DAWKINS: That's right.
MISHLOVE: I don't know if we can get into that too much, but let's step back a little bit, because it seems as if much of his writing is in the same vein as is the earlier English writer Roger Bacon, who was also an empiricist.
DAWKINS: It's very true. It looks as if Roger Bacon sort of prepared the way, for what Francis Bacon later did, and included in that is the sort of alchemical approach to science. Francis himself carried on that scientific approach, and he's really an alchemist. Nowadays we misunderstand what alchemist means.
MISHLOVE: Now, Frances Yates, a great Renaissance scholar, has written many books about the occult tradition in Renaissance times, and I suppose it's fair to say that during the English Renaissance, which in many ways represented the height of English culture -- Bacon and Shakespeare, Queen Elizabeth, and so on -- these occult views were the dominant philosophy of the time, were they not?
DAWKINS: Very much so, yes. I mean, it was almost natural to be a mystic or occultist in those days. But if you were you had to be very quiet about it, because of the religious quarrels that were going on. It was quite a dangerous period to live in.
MISHLOVE: It was a time of great turmoil.
MISHLOVE: Francis Bacon was a person whom the scholar Frances Yates suggests was actually the founder of a major Western mystery school known as the Rosicrucians.
DAWKINS: Yes, that's right. But of course he did it secretly, did it quietly. The Rosicrucians were known to be a secret body of people. They called themselves the invisibles. They worked behind the scenes, and they didn't want people to know who they were at that time because their work would have been stopped. And so one of their rules was that whatever they did, in terms of writings or whatever it might be, they did it under pseudonyms or anonymously. They didn't use their own names. If they used their own names it would have identified them, and there were forces that would have come in and stopped it.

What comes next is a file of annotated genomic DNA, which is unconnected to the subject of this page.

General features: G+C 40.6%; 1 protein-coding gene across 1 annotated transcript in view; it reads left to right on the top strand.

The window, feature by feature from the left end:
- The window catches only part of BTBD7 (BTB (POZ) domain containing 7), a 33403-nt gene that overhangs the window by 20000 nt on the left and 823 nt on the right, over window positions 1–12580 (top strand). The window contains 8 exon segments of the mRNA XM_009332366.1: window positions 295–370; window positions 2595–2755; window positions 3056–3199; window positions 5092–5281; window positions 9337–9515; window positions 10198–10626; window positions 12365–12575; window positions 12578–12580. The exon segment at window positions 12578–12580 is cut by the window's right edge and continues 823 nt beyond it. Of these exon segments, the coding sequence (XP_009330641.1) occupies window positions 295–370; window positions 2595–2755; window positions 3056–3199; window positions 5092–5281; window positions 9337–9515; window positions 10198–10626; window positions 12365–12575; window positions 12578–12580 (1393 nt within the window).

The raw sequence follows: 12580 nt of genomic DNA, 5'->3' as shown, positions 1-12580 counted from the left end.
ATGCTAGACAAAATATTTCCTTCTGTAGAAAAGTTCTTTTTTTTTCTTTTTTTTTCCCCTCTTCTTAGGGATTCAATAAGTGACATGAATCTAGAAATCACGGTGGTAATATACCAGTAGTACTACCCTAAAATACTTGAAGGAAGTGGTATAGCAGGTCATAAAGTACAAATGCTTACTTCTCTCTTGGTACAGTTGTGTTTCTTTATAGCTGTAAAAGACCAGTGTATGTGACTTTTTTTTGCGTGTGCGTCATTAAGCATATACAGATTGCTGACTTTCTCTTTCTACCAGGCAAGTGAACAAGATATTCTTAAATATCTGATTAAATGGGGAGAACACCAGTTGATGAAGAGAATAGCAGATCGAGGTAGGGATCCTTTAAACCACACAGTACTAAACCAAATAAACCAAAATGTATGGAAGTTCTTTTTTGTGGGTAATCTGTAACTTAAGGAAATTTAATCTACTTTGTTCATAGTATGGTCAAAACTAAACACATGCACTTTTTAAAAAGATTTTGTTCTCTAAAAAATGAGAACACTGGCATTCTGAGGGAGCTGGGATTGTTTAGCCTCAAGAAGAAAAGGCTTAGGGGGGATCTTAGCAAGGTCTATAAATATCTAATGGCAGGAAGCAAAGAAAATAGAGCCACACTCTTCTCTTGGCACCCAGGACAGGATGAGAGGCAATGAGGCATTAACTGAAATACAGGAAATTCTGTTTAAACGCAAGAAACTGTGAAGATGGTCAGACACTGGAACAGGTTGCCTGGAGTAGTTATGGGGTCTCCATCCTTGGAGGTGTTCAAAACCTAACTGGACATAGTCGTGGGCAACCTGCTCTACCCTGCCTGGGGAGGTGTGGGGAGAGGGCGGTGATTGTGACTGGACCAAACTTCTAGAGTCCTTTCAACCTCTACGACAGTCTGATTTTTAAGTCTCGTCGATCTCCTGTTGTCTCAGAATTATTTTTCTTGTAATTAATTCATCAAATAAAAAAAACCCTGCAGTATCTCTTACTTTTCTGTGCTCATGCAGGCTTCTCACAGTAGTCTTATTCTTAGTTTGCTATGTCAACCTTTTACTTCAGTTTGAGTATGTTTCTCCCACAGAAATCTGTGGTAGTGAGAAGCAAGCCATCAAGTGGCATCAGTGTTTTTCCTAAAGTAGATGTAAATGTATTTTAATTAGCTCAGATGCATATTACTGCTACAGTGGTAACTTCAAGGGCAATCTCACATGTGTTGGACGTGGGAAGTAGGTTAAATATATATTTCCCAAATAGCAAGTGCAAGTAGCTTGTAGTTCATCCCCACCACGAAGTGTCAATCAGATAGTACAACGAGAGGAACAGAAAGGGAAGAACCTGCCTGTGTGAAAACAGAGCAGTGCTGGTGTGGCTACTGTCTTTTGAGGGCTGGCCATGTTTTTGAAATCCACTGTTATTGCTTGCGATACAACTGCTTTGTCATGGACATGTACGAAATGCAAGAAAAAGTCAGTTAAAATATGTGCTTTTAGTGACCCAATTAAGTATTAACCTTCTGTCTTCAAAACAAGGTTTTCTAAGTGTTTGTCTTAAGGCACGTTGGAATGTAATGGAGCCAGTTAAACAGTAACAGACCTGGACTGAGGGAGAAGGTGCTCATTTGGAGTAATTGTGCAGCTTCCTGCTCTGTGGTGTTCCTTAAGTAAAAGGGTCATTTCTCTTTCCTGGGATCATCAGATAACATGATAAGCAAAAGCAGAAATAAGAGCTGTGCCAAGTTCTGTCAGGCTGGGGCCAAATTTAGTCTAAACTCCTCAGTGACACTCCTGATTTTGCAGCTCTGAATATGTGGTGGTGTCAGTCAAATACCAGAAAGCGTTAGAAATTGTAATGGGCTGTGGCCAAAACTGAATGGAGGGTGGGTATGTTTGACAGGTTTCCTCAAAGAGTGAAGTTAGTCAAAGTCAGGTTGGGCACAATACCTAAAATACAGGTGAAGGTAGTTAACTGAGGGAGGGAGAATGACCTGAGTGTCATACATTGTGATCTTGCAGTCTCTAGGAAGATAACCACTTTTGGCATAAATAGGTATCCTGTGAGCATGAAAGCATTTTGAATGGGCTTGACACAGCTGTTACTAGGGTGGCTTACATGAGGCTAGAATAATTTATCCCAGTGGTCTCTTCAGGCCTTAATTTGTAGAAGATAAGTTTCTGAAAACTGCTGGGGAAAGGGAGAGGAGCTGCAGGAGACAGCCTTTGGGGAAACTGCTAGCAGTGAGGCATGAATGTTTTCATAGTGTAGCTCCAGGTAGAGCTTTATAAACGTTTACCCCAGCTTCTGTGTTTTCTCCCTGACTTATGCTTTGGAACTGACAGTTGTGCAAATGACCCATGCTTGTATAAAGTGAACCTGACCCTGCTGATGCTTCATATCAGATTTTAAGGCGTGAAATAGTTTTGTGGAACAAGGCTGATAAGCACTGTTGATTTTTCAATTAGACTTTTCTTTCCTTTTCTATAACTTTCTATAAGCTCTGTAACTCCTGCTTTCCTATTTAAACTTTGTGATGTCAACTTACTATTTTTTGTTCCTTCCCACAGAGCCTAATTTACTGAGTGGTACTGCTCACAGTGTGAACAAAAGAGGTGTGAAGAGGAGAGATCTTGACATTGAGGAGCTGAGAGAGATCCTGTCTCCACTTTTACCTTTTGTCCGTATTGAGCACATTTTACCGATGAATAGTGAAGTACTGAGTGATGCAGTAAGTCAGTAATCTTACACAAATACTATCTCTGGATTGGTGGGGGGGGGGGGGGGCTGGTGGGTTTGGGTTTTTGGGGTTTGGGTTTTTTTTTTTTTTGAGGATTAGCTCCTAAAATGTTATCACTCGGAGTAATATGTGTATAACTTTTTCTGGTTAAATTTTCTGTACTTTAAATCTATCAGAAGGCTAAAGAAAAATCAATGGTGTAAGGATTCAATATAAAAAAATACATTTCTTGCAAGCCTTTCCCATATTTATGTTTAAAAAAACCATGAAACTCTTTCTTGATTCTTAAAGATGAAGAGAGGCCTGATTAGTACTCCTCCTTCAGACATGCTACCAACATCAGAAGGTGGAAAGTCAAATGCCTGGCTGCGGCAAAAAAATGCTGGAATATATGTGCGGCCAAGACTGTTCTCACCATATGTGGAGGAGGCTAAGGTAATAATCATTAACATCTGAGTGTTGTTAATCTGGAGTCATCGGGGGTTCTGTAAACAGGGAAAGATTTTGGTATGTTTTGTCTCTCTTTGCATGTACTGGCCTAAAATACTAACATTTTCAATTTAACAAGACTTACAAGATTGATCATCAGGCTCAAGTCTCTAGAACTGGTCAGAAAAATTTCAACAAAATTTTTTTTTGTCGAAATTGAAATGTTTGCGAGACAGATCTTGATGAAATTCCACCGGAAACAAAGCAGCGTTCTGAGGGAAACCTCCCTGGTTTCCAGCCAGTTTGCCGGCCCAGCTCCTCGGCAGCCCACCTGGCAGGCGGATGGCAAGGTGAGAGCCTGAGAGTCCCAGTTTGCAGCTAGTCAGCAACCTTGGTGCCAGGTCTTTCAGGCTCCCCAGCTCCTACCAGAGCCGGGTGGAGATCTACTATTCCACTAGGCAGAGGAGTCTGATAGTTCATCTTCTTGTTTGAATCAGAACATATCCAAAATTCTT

MISHLOVE: And they were writing about themes that are still very important to us today, such as building up civilization and developing a worldwide brotherhood for the betterment of humanity.
DAWKINS: That's right, they were really trying to build up the basic theme of developing friendship, justice, and freedom -- freedom of the human soul from tyranny and ignorance and so on, looking towards a world of peace.
MISHLOVE: Bacon himself wrote a book -- The New Atlantis, as I recall -- which developed all of these themes, didn't it?
DAWKINS: Yes it did. Only part of it was published -- again, part of his method was to only publish part of something. You leave something concealed, so there's a treasure hunt, and if you get interested in it you get drawn into the treasure hunt.
MISHLOVE: In other words, this is deliberate.
DAWKINS: It's deliberate.
MISHLOVE: In order to interest the most curious minds?
DAWKINS: That's right.
MISHLOVE: And I gather you're one of those --
DAWKINS: I'm one of those curious ones.
MISHLOVE: You've been drawn into the treasure hunt.
DAWKINS: Yes, yes. The New Atlantis was a utopia type of writing, but it was very grounded. It's not a sort of wishy-washy dream; it's something that could be achieved. And not only did he have it as an idea, he set in motion the process that would actually make it possible to achieve.
MISHLOVE: Let's talk about that. First of all, what was his idea? What was he proclaiming in The New Atlantis?